HTIH (Hope The Info Helps)

              Jeff


              Get your facts first, and then you can distort them as much as you please. Mark Twain



              Note: SDC# 070190 (and earlier...)

              Comment


              • #8
                Dave Thibeault tells Me the composite intake gaskets seal better.

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                • #9
                  I have never seen a copper Stude intake or exhaust gasket.
                  Is that what you meant? Or were you talking about the stock stude steel gasket with maybe some copper coat sealant?
                  Just curious.
                  Jeff


                  Originally posted by bosshoss61 View Post
                  I use metal only if it is compressible by a thousandth (copper) or so,,,and no RTV
                  HTIH (Hope The Info Helps)

                  Jeff


                  Get your facts first, and then you can distort them as much as you please. Mark Twain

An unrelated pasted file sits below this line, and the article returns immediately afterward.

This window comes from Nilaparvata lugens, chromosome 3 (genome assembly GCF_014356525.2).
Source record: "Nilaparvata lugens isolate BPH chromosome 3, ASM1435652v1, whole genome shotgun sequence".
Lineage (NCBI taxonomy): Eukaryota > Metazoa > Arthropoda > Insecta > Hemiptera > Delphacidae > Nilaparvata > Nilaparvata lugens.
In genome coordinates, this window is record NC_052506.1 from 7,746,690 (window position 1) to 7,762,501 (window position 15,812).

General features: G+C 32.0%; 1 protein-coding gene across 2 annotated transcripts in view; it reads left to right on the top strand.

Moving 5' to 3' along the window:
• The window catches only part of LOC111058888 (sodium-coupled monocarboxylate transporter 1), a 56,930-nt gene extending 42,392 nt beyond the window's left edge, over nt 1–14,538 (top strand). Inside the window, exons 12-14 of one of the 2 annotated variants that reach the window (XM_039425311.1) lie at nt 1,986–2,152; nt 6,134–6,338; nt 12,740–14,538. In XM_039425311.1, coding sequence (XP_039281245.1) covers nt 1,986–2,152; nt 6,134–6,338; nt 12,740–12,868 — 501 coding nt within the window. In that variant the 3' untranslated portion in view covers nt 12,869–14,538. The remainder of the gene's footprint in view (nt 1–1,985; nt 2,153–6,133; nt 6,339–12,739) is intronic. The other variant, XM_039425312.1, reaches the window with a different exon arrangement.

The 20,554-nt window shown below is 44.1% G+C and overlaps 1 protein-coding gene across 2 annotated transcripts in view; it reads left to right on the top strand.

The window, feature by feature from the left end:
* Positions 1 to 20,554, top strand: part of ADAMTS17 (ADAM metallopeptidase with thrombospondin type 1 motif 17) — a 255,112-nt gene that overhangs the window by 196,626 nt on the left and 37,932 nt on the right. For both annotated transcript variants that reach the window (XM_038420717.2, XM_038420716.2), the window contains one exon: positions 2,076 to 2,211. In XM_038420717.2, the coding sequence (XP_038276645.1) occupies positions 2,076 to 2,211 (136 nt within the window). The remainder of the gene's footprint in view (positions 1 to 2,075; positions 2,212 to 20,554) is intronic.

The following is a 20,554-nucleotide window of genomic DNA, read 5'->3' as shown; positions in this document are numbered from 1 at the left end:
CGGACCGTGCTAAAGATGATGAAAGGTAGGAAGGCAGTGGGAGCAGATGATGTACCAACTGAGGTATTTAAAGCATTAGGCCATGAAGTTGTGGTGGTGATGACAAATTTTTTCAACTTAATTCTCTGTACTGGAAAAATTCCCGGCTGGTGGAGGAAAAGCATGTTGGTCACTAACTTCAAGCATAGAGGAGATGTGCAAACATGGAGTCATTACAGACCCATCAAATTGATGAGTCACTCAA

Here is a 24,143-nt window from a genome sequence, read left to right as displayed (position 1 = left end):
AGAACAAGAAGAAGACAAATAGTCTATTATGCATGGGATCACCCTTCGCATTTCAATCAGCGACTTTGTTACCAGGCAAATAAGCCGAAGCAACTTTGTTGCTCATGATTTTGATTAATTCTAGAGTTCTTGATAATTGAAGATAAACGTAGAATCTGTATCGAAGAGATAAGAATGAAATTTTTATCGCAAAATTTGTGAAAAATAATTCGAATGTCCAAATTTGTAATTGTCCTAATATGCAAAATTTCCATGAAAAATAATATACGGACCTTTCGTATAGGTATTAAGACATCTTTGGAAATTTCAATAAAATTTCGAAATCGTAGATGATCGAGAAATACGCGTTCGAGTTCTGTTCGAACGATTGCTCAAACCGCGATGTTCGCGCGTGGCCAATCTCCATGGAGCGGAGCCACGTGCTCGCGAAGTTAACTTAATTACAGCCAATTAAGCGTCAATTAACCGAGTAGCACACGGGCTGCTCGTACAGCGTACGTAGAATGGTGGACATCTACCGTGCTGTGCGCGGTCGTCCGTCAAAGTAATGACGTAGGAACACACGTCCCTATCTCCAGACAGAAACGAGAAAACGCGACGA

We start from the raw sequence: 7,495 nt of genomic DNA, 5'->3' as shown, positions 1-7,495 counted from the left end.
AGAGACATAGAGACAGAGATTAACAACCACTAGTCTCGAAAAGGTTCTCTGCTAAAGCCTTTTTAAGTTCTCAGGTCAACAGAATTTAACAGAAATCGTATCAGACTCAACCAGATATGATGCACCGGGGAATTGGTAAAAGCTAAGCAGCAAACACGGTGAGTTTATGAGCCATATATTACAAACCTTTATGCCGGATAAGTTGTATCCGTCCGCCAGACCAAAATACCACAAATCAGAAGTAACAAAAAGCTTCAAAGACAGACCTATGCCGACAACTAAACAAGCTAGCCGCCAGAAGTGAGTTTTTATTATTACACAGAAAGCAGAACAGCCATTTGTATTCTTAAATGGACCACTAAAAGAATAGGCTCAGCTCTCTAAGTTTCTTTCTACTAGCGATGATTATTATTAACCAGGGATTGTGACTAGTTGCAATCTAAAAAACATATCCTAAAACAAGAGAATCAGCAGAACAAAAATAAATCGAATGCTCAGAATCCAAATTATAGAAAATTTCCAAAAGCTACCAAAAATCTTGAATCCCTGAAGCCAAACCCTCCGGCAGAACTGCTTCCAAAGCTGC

Note: SDC# 070190 (and earlier...)

                  Comment


                  • #10
                    My dad and I lightly coated both sides of the composit gaskets with antiseize compound. We also were able to reuse them as even in the late 60's early 70's they were costly.

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                    • #11
                      An old drag racer trick I have succesfully used (copied/stole from others) through the years is to use Permatex Ultra-Copper on the intake side of the gasket, and put some grease on the head side of the gasket...for exactly the reason you state.
                      Reusability.
                      Sometimes you can take the intake on and off a race engine several times without hurting the intake gasket.
                      But the stock steel gasket, as supplied by Studebaker, was designed to be a one time use gasket.
                      Using it again is like Russian roulette with a full chamber.
                      Just sayin'...
                      Jeff


                      Originally posted by StudeRon956 View Post
                      My dad and I lightly coated both sides of the composit gaskets with antiseize compound. We also were able to reuse them as even in the late 60's early 70's they were costly.